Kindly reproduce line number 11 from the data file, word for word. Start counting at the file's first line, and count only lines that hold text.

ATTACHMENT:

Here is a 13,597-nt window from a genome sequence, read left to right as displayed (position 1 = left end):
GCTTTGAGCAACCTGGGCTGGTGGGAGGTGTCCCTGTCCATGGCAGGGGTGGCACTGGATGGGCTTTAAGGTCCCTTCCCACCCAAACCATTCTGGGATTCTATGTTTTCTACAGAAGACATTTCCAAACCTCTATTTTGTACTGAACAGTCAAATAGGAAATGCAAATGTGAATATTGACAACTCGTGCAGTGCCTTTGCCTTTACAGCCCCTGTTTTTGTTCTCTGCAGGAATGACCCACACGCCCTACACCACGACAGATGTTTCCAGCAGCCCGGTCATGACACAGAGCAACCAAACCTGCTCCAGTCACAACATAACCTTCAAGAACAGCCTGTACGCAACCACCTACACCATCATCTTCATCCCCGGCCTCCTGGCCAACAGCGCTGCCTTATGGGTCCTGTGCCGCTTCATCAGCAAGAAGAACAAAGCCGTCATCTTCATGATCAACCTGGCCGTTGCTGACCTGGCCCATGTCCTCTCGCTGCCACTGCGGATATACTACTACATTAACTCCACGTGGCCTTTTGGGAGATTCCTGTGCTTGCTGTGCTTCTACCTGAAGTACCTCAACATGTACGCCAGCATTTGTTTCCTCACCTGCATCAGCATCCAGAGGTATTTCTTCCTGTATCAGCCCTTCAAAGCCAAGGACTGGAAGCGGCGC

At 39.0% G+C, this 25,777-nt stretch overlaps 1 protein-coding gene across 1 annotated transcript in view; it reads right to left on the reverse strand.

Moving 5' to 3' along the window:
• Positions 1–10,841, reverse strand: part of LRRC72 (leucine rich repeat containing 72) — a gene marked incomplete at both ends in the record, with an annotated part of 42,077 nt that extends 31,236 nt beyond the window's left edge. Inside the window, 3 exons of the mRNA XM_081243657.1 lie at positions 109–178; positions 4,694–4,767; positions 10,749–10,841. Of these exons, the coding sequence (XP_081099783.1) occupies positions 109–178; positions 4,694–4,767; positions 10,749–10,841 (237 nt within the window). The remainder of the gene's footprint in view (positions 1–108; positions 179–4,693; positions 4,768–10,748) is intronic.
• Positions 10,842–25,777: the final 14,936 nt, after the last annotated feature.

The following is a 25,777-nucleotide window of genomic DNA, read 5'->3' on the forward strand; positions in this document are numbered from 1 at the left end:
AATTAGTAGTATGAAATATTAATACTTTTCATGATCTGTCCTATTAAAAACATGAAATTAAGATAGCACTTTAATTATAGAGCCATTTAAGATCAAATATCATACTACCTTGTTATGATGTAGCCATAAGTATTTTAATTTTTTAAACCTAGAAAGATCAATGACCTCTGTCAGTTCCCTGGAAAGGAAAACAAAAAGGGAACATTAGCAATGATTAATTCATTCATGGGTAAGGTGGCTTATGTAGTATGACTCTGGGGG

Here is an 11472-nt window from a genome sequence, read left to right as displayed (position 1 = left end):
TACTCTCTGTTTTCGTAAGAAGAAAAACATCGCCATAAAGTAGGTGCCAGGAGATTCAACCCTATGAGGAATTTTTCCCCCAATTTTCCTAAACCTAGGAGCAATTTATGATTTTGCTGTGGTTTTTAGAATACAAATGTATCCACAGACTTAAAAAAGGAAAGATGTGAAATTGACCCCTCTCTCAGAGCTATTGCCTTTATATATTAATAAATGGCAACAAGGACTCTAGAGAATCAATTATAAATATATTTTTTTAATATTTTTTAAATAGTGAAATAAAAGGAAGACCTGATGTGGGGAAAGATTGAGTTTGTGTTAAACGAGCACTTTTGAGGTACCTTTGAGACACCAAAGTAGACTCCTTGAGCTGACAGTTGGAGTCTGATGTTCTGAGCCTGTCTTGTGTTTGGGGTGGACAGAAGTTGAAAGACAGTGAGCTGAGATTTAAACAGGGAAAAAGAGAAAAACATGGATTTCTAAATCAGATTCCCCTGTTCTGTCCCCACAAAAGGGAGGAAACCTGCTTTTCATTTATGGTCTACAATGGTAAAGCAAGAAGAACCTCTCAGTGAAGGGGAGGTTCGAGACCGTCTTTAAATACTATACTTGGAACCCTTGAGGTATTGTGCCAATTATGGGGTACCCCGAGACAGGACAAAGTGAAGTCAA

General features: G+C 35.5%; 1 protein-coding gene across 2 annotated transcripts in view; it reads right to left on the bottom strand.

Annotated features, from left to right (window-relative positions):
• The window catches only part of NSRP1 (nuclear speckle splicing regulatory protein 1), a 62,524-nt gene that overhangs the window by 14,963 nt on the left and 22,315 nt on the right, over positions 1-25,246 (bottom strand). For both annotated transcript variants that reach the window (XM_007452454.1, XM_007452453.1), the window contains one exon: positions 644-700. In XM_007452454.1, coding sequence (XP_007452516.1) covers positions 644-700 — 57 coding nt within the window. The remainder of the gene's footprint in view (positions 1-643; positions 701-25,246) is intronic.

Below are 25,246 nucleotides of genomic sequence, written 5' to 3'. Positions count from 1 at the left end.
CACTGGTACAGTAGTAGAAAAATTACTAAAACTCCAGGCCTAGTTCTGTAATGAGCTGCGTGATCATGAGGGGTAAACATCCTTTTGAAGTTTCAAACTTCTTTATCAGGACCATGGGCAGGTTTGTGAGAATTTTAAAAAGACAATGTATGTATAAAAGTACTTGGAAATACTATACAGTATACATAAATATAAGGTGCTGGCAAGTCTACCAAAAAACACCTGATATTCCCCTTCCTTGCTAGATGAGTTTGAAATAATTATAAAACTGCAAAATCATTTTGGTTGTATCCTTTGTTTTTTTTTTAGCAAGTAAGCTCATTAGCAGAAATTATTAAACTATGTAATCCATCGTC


General features: G+C 35.5%; 1 protein-coding gene across 2 annotated transcripts in view; it reads right to left on the bottom strand.